These killings began on January 18 where the prime accused of a rape case, Ripon, was found dead in Savar with his body carrying a note: 'I am the main culprit behind the rape'
At least three persons charged in rape cases have been killed in the same strange manner within a span of two weeks across the country. The police however, have no clue as to why or how these murders have taken place.
They were all found shot in the head with notes attached to their necks that claimed their involvement in the rapes.
Another suspect of a rape case was killed in a crossfire with police.
These killings began on January 18 where the prime accused of a rape case, Ripon, was found dead in Savar with his body carrying a note: “I am the main culprit behind the rape.”
A week later, on January 26, police in Jhalakathi recovered the body of a youth named Sajal Jomaddar who was one of the suspects in a rape case. A similar note was attached to his neck.
In the latest incident, police on Friday recovered the body of the second suspect of the same case, Rakib Molla. This time the note was signed with the name Hercules.
On January 28, an accused in a gang-rape case was killed in a “gunfight” with police.
Although cases of mob lynching of suspected criminals are common in Bangladesh, these kinds of murders are a completely new phenomena.
Public reaction has been mixed, with many hailing this as vigilante justice. However, rights groups and activists have raised concerns, saying the death of suspects without trial or due process is a threat to the rule of law.
Human rights defenders said it is a matter of serious concern where the government needs to act immediately to restore the confidence of people in law and order.
They said the incidents are reflections of a culture of hatred among citizens which may have arisen because of lack of speedy and exemplary punishment of the accused behind serious crimes such as rape.
No investigation into the killings yet
Police officials concerned said they have not launched any specific investigations into these identical killings.
When the body of Sajal was found, Kathalia Police Officer-in-Charge, Enamul Haque, said they were clueless about the incident.
Md Jahid Hossain, officer-in-charge of Rajapur Police Station in Jhalakathi, said no cases have been lodged in this connection and they will only investigate if a case is filed.
Rezaul Haque, officer-in-charge of Ashulia Police Station, said they are not launching any investigation into the killing of Ripon.
Rakib Molla's family members said he was missing for seven days before being found dead.
When the rape allegation surfaced, Rakib left his home at Bhitabaria for Dhaka and was staying with a friend in Savar, according to his father.
Rakib and his friend were picked up by some unidentified men, who came with a black and white microbus on January 25 from a place close to Gana Bishwabidyalaya in the evening. Although his friend returned, Rakib remained missing, he said.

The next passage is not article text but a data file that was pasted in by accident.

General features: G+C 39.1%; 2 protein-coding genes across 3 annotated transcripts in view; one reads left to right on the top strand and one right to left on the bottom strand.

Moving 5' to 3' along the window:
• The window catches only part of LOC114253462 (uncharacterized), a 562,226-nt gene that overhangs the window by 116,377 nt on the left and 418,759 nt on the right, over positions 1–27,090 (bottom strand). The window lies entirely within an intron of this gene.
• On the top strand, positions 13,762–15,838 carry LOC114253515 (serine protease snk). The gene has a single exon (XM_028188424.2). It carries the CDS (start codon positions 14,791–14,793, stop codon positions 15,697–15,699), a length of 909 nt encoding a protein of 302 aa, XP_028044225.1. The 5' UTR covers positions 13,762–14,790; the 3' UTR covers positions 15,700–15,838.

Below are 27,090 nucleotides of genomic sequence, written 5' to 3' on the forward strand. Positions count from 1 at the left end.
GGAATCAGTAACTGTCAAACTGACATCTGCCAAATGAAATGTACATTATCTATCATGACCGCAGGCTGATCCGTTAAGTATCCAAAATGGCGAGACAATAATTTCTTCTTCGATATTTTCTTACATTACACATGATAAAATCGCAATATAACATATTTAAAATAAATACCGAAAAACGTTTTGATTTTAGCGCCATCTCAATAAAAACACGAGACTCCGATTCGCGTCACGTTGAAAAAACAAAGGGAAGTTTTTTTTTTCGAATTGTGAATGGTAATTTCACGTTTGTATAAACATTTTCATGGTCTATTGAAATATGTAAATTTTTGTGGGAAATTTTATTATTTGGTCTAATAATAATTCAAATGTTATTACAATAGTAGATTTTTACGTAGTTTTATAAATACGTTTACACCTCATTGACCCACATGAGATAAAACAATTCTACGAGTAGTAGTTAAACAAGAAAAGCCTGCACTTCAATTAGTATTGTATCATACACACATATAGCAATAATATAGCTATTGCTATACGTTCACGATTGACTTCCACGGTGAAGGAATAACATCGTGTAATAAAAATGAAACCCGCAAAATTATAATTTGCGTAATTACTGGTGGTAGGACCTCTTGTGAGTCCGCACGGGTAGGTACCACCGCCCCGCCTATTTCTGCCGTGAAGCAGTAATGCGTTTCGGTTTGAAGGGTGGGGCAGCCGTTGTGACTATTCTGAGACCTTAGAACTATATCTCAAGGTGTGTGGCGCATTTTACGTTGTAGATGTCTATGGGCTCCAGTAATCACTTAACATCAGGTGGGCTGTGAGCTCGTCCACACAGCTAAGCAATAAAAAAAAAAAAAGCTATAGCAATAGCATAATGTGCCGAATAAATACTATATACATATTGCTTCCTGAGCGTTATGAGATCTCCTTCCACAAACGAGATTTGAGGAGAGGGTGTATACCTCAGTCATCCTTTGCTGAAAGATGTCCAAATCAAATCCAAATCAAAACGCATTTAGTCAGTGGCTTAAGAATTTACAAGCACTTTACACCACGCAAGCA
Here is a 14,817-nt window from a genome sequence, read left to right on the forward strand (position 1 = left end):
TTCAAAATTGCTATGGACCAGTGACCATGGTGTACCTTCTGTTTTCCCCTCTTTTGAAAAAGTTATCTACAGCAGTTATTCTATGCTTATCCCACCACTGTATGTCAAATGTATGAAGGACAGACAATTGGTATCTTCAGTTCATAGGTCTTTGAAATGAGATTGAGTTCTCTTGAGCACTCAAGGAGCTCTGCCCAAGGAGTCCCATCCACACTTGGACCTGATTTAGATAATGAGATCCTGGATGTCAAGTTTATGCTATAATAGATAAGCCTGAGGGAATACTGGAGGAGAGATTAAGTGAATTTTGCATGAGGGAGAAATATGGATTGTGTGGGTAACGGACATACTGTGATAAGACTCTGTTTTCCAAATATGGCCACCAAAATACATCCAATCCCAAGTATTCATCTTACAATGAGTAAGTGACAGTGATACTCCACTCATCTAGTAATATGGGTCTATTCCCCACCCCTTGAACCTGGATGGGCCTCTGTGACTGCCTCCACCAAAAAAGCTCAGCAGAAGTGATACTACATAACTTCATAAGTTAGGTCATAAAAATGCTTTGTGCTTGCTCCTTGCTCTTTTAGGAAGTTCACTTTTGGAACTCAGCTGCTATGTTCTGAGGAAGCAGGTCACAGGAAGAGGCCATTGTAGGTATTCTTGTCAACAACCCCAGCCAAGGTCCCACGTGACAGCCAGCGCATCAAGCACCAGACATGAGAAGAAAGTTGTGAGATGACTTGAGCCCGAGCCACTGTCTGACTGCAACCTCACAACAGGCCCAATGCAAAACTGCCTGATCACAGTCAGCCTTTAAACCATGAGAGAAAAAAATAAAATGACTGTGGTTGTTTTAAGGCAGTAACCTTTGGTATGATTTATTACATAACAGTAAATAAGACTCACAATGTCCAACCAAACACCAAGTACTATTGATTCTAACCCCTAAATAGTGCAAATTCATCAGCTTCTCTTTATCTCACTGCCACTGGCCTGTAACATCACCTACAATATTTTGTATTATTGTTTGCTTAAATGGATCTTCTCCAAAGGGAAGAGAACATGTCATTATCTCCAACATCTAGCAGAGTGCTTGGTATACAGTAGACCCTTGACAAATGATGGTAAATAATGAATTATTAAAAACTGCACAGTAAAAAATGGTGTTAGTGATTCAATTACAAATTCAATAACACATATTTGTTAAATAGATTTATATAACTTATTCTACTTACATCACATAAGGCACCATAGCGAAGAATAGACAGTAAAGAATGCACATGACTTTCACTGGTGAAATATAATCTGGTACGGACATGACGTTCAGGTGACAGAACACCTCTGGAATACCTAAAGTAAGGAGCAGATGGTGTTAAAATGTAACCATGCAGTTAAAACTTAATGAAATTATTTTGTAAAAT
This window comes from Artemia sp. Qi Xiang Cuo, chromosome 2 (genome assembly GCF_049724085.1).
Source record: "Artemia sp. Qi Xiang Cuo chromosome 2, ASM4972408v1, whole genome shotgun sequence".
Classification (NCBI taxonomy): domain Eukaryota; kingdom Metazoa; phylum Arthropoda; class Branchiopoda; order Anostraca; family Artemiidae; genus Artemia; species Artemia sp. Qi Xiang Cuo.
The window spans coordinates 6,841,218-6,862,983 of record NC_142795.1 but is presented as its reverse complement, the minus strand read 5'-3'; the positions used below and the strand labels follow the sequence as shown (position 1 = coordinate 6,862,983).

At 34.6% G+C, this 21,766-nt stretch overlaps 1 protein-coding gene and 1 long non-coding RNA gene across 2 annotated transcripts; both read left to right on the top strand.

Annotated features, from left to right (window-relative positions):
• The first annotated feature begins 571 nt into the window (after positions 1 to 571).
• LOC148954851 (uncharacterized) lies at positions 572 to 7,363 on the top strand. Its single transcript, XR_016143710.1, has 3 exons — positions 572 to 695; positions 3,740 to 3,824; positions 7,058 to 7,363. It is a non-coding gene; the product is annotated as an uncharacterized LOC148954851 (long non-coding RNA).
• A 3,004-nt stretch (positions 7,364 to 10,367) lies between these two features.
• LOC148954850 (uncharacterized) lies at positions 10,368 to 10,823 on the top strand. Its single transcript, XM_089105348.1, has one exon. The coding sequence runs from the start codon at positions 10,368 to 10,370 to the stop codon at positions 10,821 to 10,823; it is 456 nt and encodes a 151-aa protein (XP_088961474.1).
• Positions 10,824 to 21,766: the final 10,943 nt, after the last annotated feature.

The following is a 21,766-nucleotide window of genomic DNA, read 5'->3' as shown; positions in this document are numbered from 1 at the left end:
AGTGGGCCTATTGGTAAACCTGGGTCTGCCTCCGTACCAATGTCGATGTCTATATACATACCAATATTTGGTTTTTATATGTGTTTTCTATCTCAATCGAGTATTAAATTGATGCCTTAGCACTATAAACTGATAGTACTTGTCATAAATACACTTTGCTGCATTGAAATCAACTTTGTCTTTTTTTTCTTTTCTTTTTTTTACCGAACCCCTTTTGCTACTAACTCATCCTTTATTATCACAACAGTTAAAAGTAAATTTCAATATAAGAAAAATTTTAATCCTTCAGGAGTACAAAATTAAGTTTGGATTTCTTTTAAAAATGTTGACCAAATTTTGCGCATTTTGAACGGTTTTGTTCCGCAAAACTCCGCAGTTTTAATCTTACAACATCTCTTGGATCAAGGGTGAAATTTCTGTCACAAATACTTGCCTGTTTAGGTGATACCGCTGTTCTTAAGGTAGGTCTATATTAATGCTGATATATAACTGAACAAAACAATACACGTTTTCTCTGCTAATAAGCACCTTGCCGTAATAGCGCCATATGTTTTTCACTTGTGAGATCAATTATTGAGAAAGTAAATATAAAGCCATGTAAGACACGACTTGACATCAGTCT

On January 26, Rakib's mother went to Ashulia police station to file a general diary, but it was not registered, she said.
’State cannot avoid responsibility’
For rights activist Nur Khan Liton, the incidents are a result of a culture of hatred, lawlessness, and fear.
"When extrajudicial killings began in Bangladesh a decade ago, law enforcement officials used to put adjectives to the names of criminals, which helped fuel public anger against these people,” he said.
“The last four incidents where rape suspects were murdered in a similar fashion leads us to believe that some strong and organized quarter is playing a key role behind the incidents" said Liton, a former director of Ain O Salish Kendra.
According to him, the bodies and the mode of the killings clearly show that some group is capitalizing on the frustration of the people by choosing a shortcut method to execute the killings and bring comfort to people’s minds.
“But the state cannot avoid the responsibility of such killings. All the cases must be investigated to find out who is behind them,” he added.
National Human Rights Commission Chairman Reazul Haque said these murders are the result of a lack of patience and the degradation of morality in society.
“These incidents hurt the faith of people in the rule of law in the country, which in the long run may result in lawlessness,” he said.
Stressing the need for more social awareness, he said the government needs to take initiatives for the completion of trials in rape cases in the shortest time possible, and ensure punishment of criminals so that people come to believe that criminals cannot walk away after committing a crime.
Former law minister, Barrister Shafique Ahmed, urged the government to launch an immediate investigation to find out why this is happening and who is behind the killings.
Rights group Ain o Salish Kendra on Jan 27 issued a statement demanding proper investigation into two incidents (held before Jan 27) where two young men accused in recent rape incidents were found shot dead.
“These kinds of extrajudicial killings give the wrong message to society and undermine the people’s faith in law enforcement, the rule of law, the judiciary and the state, which is never good for the nation,” it said.
Violence against women and children is continuing in Bangladesh at an alarming rate. 732 women and 444 children were raped in 2018, according to ASK data.
Extra judicial killings across Bangladesh also reached the highest in the same year compared to the past six years, with 466 killed in 2018.